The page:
• Votes: 2

    The Age of Voltaire

    by Will Durant

  • Votes: 1

    Stress-Free Money

    by Chad Willardson

  • Votes: 1

    Thermoinfocomplexity

    by Behzad Mohit

    This book presents a comprehensive theory of evolution based on a new physicochemical approach of energy flow throughout the material world that addresses the question of, "how" complex adaptive systems have emerged throughout the 4.5 billion years life of the earth. Up until this writing, most books on evolution from Darwin to Jay Maynard Smith, have dealt with "what" of evolution at a descriptive level. Recently, a few erudite, but partial attempts have addressed the question of, "how" evolution has come about.Thermoinfocomplexity is a synthetic and comprehensive theory that combines the stochastic interplay of energy and information based on the principles of thermodynamics, information, and complexity theories to explain the emergence of increasingly complex adaptive systems, from molecule, to man, society, and Gaia. A scale-free theory, Thermoinfocomplexity demonstrates the fundamental similarities that exist between the course of a river, weather patterns, biological systems, and the superorganisms of human societies. It carefully develops the physicochemical rationale behind the emergence of more-complex systems, selected for, based on their efficient utilization of extracted Gibbs free energy from the environment. In doing so, Thermoinfocomplexity explains the negative scaling laws of metabolic efficiency, from biological systems to the modern metropolis. Although this book largely explores the theory's application to chemical evolution, biology, and human society, Thermoinfocomplexity has predictive applications that may well reveal the future trajectory of many complex adaptive systems, including the global human superorganism.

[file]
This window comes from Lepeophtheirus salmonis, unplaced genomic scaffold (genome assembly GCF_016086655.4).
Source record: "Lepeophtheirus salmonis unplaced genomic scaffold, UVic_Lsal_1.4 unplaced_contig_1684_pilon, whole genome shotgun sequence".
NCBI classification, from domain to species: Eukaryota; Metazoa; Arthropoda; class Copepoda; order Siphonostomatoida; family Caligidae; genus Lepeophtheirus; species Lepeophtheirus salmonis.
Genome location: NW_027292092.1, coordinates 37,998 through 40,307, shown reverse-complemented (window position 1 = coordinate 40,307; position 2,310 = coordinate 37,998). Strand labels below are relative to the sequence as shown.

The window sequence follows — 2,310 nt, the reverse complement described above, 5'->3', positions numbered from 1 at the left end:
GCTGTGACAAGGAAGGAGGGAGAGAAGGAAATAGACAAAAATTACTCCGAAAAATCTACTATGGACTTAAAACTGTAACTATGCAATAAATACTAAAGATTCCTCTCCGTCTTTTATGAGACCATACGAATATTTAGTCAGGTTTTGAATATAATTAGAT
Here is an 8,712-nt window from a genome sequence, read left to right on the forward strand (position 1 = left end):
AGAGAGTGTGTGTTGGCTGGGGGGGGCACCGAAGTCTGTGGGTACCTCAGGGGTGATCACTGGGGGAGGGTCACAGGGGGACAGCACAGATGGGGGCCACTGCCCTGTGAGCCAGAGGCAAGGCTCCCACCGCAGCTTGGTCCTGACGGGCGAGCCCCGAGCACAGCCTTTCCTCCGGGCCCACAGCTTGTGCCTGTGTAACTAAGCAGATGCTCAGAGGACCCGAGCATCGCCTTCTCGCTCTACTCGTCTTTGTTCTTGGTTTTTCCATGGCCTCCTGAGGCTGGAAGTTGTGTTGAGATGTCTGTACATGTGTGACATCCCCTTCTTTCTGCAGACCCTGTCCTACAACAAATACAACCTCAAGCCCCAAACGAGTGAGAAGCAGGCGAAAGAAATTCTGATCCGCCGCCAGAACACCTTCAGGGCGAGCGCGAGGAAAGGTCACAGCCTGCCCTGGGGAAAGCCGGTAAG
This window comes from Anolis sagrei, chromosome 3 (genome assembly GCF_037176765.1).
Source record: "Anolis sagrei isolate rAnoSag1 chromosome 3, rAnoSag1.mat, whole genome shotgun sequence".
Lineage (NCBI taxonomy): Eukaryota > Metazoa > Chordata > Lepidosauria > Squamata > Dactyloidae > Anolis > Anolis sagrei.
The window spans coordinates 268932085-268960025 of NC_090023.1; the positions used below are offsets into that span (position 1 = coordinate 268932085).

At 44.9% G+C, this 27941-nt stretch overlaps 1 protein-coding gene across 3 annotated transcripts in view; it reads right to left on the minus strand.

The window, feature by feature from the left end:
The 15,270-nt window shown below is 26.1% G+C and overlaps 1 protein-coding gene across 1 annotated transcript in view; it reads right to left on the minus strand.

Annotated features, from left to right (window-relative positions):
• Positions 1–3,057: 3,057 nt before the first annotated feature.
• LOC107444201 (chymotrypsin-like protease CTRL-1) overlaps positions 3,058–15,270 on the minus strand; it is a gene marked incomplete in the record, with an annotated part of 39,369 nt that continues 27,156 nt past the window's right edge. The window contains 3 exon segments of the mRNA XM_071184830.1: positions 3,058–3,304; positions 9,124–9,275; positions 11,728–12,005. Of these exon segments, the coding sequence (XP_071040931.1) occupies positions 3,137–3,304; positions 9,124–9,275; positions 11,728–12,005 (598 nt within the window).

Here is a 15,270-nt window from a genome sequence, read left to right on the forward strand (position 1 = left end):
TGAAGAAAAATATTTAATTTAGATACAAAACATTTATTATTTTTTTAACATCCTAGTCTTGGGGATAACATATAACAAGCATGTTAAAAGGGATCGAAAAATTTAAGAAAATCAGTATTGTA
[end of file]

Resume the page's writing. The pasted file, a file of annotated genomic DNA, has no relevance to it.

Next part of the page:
• Votes: 1

    When Breath Becomes Air

    by Paul Kalanithi

    A cloth bag containing eight copies of the title.
  • Votes: 1

    A Pattern Language

    by Christopher Alexander

    Two hundred and fifty-three archetypal patterns consisting of problem statements, discussions, illustrations, and solutions provide lay persons with a framework for engaging in architectural design
  • Votes: 1

    Something Deeply Hidden

    by Sean Carroll